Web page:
Transition Network anual conference – Report back

The photos in this blog post are courtesy of Carl Munson and you can see a lot more images and podcasts.

This three day event, held in the centre of London, at the Battersea Arts Centre. Attended by 350 people from across the

The great hall at BAC

The great hall at BAC

globe, of course the international nature was both ironic and inspiring, but there was something subtle but very different about this event. I’ll return to that later but firstly to the event itself. I arrived before the official start of the conference for an extra session on Community Supported Agriculture. Not knowing what this meant, during the session i went from not sure what to expect to thinking shit “what am i doing here” to a complete YAHOO moment, leaving totally inspired thinking i have to take this back with me to my group in Bedford.

My transition group will also be benefiting from all the little practical information that i picked up about EDAP planning and writing. A couple of other realisations about my group that i’ll take from the conference include, just how little we’ve needed conflict resolution and relationship management. Also, in my opinion, we’ve done well starting with a small geographical area, rather than the whole town of Bedford. We were unsure about this in the beginning but now i think we’ve got it right, keeping it personal and on a neighbour to neighbour level.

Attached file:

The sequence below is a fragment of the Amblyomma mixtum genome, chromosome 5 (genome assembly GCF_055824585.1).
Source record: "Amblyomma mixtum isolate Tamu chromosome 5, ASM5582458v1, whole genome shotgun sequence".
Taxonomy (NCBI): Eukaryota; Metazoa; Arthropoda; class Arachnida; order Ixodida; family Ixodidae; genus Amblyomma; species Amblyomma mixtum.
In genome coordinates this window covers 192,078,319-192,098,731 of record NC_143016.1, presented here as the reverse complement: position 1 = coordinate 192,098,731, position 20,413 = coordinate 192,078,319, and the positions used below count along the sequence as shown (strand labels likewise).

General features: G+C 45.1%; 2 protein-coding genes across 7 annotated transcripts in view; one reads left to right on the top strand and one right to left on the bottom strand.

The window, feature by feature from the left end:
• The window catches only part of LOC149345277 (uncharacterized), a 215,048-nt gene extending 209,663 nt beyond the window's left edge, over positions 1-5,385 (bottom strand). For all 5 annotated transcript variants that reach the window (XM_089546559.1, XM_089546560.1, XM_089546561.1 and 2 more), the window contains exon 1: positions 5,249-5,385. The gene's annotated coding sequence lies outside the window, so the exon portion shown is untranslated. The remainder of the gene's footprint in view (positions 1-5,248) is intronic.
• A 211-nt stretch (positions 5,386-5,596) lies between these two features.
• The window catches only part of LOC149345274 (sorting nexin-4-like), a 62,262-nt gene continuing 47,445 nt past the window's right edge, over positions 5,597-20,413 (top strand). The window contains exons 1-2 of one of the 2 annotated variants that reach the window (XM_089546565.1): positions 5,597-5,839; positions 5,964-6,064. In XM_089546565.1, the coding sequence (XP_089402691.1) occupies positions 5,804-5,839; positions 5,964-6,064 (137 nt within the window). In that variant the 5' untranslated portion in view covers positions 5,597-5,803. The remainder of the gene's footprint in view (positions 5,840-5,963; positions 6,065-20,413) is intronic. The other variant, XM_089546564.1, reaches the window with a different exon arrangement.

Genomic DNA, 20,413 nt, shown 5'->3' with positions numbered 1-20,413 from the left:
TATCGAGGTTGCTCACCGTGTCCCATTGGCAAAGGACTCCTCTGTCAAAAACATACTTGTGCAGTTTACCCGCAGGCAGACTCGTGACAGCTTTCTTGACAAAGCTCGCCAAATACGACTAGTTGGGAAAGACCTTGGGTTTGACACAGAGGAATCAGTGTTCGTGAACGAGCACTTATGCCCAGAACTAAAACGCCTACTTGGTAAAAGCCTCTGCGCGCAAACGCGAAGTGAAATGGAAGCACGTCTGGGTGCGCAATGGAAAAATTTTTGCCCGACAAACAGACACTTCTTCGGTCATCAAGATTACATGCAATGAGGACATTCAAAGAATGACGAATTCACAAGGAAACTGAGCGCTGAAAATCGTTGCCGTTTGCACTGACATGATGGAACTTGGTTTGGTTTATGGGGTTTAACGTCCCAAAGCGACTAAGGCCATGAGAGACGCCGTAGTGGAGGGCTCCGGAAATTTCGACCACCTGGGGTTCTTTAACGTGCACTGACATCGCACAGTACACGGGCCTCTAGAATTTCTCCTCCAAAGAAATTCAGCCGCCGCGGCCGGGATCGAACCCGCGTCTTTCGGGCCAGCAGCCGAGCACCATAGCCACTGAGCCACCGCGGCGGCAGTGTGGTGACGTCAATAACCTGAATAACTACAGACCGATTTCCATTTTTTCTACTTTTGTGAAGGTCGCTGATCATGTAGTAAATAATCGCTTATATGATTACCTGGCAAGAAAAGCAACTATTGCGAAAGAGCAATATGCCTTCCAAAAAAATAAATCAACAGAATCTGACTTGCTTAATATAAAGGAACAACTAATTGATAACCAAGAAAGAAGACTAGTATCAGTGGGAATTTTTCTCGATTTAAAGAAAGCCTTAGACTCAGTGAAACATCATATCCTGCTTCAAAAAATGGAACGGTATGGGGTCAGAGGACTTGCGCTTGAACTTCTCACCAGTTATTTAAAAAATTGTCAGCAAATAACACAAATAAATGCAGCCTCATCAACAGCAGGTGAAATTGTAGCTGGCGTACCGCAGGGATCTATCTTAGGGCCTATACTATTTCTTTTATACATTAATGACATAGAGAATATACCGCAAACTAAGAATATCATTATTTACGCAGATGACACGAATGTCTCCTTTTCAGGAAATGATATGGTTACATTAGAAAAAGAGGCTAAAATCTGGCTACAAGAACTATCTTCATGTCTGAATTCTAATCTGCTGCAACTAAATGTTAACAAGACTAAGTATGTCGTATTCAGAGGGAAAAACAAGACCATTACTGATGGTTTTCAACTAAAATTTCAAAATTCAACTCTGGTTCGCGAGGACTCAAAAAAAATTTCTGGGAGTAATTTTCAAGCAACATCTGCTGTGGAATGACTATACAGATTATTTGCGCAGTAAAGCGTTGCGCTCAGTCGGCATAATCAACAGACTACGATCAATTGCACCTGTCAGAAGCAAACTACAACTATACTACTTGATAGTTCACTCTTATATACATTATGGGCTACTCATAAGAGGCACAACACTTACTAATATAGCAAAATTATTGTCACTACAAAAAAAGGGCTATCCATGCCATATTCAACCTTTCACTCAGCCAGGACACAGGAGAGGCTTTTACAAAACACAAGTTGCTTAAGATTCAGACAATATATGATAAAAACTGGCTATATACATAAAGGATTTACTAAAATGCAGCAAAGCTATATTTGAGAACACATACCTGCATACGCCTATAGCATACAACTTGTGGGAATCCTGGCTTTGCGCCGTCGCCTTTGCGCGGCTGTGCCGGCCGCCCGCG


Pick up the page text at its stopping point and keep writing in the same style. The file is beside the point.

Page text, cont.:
Then to the opening of the conference, particularly interesting was the mapping. People were asked to stand in different areas of the great hall based their age and the age and geographical location of the transition group. WOW what an eye opener, it was great to put our transition group in context and has certainly strengthened my perception of our group. I’ve always believed that ZCC is slow of the mark but we were one of the few groups that had been going for a couple of years or more.

Me sitting next to Ed Miliband with my back to the camera

Me sitting next to Ed Miliband with my back to the camera

I then bumbled my way rather distracted through the next couple of activities until Ed Miliband, the secretary for Energy and Climate Change, sat down in the chair next to me in an open space session on “Creating a transition culture”, with his views on economic growth sparking the fire within me and a few others. A few things he said worried me about his knowledge of environmental solutions e.g. he’d never heard of permaculture. My mind now 100% in the present and on economic, i finally ended by asked him; “if not now, can you ever imagine a time in the future without economic growth” to which he answered “NO!”